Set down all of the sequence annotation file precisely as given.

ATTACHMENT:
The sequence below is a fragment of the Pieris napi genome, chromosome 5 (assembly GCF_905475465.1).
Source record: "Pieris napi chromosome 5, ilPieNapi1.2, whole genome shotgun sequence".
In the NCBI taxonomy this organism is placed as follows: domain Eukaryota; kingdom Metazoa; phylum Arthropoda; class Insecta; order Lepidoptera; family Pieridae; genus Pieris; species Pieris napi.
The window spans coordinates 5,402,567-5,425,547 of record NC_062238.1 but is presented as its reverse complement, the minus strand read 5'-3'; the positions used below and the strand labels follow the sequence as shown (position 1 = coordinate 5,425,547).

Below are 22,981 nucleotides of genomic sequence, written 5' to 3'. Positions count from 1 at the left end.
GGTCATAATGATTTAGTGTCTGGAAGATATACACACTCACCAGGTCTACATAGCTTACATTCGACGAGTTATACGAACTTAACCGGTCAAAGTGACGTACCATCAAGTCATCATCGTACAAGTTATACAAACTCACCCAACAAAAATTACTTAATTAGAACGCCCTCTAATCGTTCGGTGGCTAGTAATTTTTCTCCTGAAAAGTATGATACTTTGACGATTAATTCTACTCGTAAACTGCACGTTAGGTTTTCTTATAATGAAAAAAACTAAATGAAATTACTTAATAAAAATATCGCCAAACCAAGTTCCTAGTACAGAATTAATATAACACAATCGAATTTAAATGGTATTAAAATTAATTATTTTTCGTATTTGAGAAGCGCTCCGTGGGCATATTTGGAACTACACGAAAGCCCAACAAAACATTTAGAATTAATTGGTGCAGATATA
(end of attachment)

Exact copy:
The sequence below is a fragment of the Pieris napi genome, chromosome 5 (assembly GCF_905475465.1).
Source record: "Pieris napi chromosome 5, ilPieNapi1.2, whole genome shotgun sequence".
In the NCBI taxonomy this organism is placed as follows: domain Eukaryota; kingdom Metazoa; phylum Arthropoda; class Insecta; order Lepidoptera; family Pieridae; genus Pieris; species Pieris napi.
The window spans coordinates 5,402,567-5,425,547 of record NC_062238.1 but is presented as its reverse complement, the minus strand read 5'-3'; the positions used below and the strand labels follow the sequence as shown (position 1 = coordinate 5,425,547).

Below are 22,981 nucleotides of genomic sequence, written 5' to 3'. Positions count from 1 at the left end.
GGTCATAATGATTTAGTGTCTGGAAGATATACACACTCACCAGGTCTACATAGCTTACATTCGACGAGTTATACGAACTTAACCGGTCAAAGTGACGTACCATCAAGTCATCATCGTACAAGTTATACAAACTCACCCAACAAAAATTACTTAATTAGAACGCCCTCTAATCGTTCGGTGGCTAGTAATTTTTCTCCTGAAAAGTATGATACTTTGACGATTAATTCTACTCGTAAACTGCACGTTAGGTTTTCTTATAATGAAAAAAACTAAATGAAATTACTTAATAAAAATATCGCCAAACCAAGTTCCTAGTACAGAATTAATATAACACAATCGAATTTAAATGGTATTAAAATTAATTATTTTTCGTATTTGAGAAGCGCTCCGTGGGCATATTTGGAACTACACGAAAGCCCAACAAAACATTTAGAATTAATTGGTGCAGATATA